The first few years were spent in flatland. I expanded the layout to 5x12, all on one level. It was a typical Christmas yard. As I kept expanding my collection, I worked to have as many trains running at one time as possible. So when I ran out of space horizontally, I figured I could get more action out of expanding vertically. One level one year, then two, then three, until finally four different levels, in three separate locations, with Santa's mountain and a circling sleigh.

Nine Loops

At present, there are nine separate loops, and usually 8 to 10 separate trains operating. There are four sets of switches, and one single siding switch. There is approximately 150-feet of original American Flyer track, all of which is on original rubber roadbed or trestles.

Ten original American Flyer transformers ranging from the large 30B down to the modest 1 _A now power the entire layout. Also included are a 15B and several 8B transformers.


At the layout's inception, I would use cheesecloth strips dipped in Plaster of Paris to form the mountains. My technique later evolved into carving blue foam and "Great Stuff". The buildings have always been an eclectic mix of Plasticville, metal, wood, ceramic, and ceramic structures. Ground cover has always been "Life-like" earth and grass, which is laid down fresh annually a spoonful at a time.

The scenery is finished off with an equally diverse collection of "Life-like" trees, bottle brush pines, and many trees hand crafted by interesting vegetation from around my house.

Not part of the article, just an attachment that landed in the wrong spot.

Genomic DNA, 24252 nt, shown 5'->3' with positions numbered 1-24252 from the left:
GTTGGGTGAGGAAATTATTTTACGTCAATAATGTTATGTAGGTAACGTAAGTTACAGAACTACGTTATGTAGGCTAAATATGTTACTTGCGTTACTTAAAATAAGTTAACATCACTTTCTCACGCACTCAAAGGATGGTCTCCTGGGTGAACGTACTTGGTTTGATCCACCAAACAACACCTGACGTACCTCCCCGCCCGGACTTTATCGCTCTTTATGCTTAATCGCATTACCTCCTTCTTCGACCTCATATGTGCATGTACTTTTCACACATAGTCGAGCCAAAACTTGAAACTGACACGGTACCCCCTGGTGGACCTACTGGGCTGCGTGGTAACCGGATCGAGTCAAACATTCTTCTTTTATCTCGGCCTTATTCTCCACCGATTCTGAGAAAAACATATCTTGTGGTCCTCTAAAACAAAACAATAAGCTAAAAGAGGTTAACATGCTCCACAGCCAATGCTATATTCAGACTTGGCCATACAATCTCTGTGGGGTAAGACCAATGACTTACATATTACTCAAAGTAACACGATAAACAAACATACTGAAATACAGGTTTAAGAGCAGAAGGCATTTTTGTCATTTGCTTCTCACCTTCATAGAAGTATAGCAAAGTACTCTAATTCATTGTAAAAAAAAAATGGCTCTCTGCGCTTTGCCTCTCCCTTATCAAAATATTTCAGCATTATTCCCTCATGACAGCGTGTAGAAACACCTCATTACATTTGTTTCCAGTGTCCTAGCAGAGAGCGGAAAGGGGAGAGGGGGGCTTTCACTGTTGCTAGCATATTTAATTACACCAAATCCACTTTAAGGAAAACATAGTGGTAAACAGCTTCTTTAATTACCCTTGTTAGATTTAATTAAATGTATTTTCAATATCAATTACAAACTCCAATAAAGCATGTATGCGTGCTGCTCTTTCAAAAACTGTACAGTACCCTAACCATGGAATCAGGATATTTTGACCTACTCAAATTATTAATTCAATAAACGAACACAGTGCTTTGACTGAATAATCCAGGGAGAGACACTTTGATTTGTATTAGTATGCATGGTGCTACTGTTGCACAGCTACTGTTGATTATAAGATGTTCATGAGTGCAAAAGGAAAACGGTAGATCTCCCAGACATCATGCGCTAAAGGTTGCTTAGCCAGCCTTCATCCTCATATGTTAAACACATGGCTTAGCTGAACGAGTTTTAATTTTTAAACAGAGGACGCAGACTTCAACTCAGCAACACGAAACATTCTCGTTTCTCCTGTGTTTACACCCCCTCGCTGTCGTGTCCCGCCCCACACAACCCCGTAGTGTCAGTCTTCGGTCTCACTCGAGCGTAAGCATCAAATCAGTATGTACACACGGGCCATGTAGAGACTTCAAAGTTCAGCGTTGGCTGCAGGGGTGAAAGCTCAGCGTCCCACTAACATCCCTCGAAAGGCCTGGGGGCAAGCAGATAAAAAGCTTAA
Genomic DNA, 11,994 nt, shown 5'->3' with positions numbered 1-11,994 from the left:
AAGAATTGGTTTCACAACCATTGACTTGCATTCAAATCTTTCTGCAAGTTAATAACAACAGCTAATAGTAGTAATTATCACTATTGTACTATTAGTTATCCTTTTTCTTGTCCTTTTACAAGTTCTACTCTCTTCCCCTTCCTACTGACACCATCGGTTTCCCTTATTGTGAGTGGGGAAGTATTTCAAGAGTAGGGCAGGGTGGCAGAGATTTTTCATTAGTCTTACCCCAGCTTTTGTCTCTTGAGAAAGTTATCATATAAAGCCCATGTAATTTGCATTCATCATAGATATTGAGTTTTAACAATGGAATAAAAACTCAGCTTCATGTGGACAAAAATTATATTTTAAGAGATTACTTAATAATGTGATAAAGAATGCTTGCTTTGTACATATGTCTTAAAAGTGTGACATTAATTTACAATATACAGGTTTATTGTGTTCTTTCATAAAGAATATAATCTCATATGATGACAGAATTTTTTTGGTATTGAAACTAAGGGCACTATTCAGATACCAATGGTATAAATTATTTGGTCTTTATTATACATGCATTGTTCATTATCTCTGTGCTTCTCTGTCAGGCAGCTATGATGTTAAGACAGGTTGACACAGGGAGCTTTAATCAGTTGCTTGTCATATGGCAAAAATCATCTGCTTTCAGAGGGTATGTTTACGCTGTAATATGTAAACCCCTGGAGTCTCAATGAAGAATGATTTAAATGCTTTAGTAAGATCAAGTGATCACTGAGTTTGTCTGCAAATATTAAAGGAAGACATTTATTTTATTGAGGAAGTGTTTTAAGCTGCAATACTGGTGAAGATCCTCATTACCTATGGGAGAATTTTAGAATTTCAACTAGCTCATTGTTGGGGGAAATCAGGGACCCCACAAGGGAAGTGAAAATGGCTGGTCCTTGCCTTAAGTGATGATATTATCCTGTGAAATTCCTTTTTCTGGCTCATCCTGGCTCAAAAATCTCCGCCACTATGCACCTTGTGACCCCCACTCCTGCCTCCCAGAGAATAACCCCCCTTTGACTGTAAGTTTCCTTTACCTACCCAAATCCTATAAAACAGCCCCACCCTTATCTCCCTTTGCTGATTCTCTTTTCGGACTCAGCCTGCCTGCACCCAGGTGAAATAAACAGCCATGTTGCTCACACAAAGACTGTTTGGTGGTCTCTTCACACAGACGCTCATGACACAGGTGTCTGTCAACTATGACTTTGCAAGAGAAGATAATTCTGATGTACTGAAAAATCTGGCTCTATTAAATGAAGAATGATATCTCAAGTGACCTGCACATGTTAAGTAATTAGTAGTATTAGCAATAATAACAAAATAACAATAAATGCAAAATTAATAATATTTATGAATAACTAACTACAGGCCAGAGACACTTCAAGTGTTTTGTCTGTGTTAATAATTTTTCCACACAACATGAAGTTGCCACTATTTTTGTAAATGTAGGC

Mostly AF Rolling Stock

The engines range widely, but include the following; a 21185, several 290s, a 322 S.I.T, a 342 S.I.T, a Franklin, a Silver Bullet, 302s and other miscellaneous engines. The girls' favorite, a custom silk-screened engine called the "Anderman Express" was delivered one year by Santa himself. Later additions included the barrel loader, a log-loader, and the loading platform with boxes and milk cans.

The train configurations are constantly changing, and consist of about 100 different freight cars and 15 different passenger cars.Everything on the layout is original, pre-Lionel American Flyer, both link and knuckle couplers. The only exception to this is two SW9 diesel switcher engines and approximately 20 S-helper billboard reefers, usually running as two separate trains.


Over the years many beacons and other accessories added animation and a spot of color to the layout. Some of the other highlights are the animated pond with oversize ducks and swimmers, the real water waterfalls, animated merry-go-round and Ferris wheel, moving kite attached to a girl, and circling airplane. These items are powered with a variety of motors including hobby motors and discarded microwave turntable motors.


Through the years my wife Doris has been an active and enthusiastic participant in my train collection and Christmas platform adventure. This year, marked the end of an era. With our girls grown, the caroling parties have ended after 16 years, and our new focus is continuing to entertain neighbors and friends of all ages.

This page created Nov 2005, last modified 5/14/2007 by . . James R. Ingram